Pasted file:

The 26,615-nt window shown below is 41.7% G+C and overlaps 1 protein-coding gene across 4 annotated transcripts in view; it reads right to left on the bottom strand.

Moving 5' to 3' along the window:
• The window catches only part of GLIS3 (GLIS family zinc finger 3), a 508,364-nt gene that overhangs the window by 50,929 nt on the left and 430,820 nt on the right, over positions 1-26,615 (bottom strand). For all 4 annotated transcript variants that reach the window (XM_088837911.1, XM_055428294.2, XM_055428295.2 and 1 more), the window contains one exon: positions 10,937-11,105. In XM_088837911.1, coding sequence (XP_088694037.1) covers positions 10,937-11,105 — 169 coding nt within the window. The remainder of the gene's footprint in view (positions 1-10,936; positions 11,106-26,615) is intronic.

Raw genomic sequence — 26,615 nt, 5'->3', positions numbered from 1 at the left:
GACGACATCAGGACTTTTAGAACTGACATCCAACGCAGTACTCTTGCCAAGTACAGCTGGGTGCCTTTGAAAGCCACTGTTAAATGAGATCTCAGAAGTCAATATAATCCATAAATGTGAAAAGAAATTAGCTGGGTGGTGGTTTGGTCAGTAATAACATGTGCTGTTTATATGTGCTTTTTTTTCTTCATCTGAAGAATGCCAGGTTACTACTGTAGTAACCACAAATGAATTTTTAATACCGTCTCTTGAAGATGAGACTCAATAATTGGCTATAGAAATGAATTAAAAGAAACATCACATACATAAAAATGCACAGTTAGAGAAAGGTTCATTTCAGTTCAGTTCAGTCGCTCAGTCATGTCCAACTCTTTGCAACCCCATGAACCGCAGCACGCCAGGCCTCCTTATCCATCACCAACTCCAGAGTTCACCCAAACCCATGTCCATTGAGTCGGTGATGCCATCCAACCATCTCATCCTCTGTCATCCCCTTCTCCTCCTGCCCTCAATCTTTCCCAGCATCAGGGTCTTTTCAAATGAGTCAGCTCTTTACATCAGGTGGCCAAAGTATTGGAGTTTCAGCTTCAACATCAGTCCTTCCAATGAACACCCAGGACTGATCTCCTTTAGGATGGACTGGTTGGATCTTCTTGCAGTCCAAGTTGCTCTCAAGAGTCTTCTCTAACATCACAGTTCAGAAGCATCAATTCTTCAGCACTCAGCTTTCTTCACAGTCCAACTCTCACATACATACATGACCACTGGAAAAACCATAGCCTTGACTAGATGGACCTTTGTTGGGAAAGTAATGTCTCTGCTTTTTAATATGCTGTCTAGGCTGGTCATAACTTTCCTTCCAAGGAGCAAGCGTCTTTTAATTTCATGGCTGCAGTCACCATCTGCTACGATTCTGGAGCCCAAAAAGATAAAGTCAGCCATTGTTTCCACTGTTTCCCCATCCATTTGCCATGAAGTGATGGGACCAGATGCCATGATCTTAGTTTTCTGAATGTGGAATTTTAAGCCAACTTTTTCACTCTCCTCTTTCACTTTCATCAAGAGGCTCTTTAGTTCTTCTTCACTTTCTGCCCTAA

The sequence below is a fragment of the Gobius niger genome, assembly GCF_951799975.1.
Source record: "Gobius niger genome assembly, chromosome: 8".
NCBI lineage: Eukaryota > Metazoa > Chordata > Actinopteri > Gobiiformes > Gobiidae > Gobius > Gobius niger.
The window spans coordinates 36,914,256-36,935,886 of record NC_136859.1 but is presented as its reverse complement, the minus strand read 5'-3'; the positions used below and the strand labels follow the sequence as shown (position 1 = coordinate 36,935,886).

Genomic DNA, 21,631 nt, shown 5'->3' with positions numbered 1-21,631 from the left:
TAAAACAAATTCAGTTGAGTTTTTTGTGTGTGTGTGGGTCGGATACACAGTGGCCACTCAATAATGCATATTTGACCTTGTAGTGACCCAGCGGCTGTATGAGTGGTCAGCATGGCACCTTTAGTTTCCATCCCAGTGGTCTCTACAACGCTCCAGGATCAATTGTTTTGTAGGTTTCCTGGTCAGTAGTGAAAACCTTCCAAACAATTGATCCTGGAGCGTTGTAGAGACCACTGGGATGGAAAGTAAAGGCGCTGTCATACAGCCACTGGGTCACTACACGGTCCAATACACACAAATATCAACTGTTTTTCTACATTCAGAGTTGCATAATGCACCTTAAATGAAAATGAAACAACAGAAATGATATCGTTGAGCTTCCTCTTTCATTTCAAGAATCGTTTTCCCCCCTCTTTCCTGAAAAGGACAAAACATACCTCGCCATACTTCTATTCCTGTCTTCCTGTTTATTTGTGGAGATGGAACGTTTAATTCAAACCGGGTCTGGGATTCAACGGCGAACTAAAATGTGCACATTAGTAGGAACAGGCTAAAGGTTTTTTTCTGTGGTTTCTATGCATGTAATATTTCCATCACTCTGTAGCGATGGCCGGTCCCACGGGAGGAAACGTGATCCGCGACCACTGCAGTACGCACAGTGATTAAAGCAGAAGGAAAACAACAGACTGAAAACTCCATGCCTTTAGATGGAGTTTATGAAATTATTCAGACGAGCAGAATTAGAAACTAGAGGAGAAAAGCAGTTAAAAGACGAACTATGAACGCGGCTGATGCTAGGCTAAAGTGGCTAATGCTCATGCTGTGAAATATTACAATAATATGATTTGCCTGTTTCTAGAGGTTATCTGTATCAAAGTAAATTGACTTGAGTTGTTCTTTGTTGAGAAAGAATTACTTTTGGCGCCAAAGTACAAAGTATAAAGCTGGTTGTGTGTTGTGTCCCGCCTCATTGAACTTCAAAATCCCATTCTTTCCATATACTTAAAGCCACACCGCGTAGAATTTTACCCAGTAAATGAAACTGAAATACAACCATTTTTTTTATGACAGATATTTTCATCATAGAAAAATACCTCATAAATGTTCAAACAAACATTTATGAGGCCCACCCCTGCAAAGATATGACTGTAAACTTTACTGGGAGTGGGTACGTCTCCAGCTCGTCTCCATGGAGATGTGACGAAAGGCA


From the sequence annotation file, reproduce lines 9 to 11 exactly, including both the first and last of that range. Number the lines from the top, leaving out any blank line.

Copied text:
The window spans coordinates 36,914,256-36,935,886 of record NC_136859.1 but is presented as its reverse complement, the minus strand read 5'-3'; the positions used below and the strand labels follow the sequence as shown (position 1 = coordinate 36,935,886).

Genomic DNA, 21,631 nt, shown 5'->3' with positions numbered 1-21,631 from the left:
TAAAACAAATTCAGTTGAGTTTTTTGTGTGTGTGTGGGTCGGATACACAGTGGCCACTCAATAATGCATATTTGACCTTGTAGTGACCCAGCGGCTGTATGAGTGGTCAGCATGGCACCTTTAGTTTCCATCCCAGTGGTCTCTACAACGCTCCAGGATCAATTGTTTTGTAGGTTTCCTGGTCAGTAGTGAAAACCTTCCAAACAATTGATCCTGGAGCGTTGTAGAGACCACTGGGATGGAAAGTAAAGGCGCTGTCATACAGCCACTGGGTCACTACACGGTCCAATACACACAAATATCAACTGTTTTTCTACATTCAGAGTTGCATAATGCACCTTAAATGAAAATGAAACAACAGAAATGATATCGTTGAGCTTCCTCTTTCATTTCAAGAATCGTTTTCCCCCCTCTTTCCTGAAAAGGACAAAACATACCTCGCCATACTTCTATTCCTGTCTTCCTGTTTATTTGTGGAGATGGAACGTTTAATTCAAACCGGGTCTGGGATTCAACGGCGAACTAAAATGTGCACATTAGTAGGAACAGGCTAAAGGTTTTTTTCTGTGGTTTCTATGCATGTAATATTTCCATCACTCTGTAGCGATGGCCGGTCCCACGGGAGGAAACGTGATCCGCGACCACTGCAGTACGCACAGTGATTAAAGCAGAAGGAAAACAACAGACTGAAAACTCCATGCCTTTAGATGGAGTTTATGAAATTATTCAGACGAGCAGAATTAGAAACTAGAGGAGAAAAGCAGTTAAAAGACGAACTATGAACGCGGCTGATGCTAGGCTAAAGTGGCTAATGCTCATGCTGTGAAATATTACAATAATATGATTTGCCTGTTTCTAGAGGTTATCTGTATCAAAGTAAATTGACTTGAGTTGTTCTTTGTTGAGAAAGAATTACTTTTGGCGCCAAAGTACAAAGTATAAAGCTGGTTGTGTGTTGTGTCCCGCCTCATTGAACTTCAAAATCCCATTCTTTCCATATACTTAAAGCCACACCGCGTAGAATTTTACCCAGTAAATGAAACTGAAATACAACCATTTTTTTTATGACAGATATTTTCATCATAGAAAAATACCTCATAAATGTTCAAACAAACATTTATGAGGCCCACCCCTGCAAAGATATGACTGTAAACTTTACTGGGAGTGGGTACGTCTCCAGCTCGTCTCCATGGAGATGTGACGAAAGGCA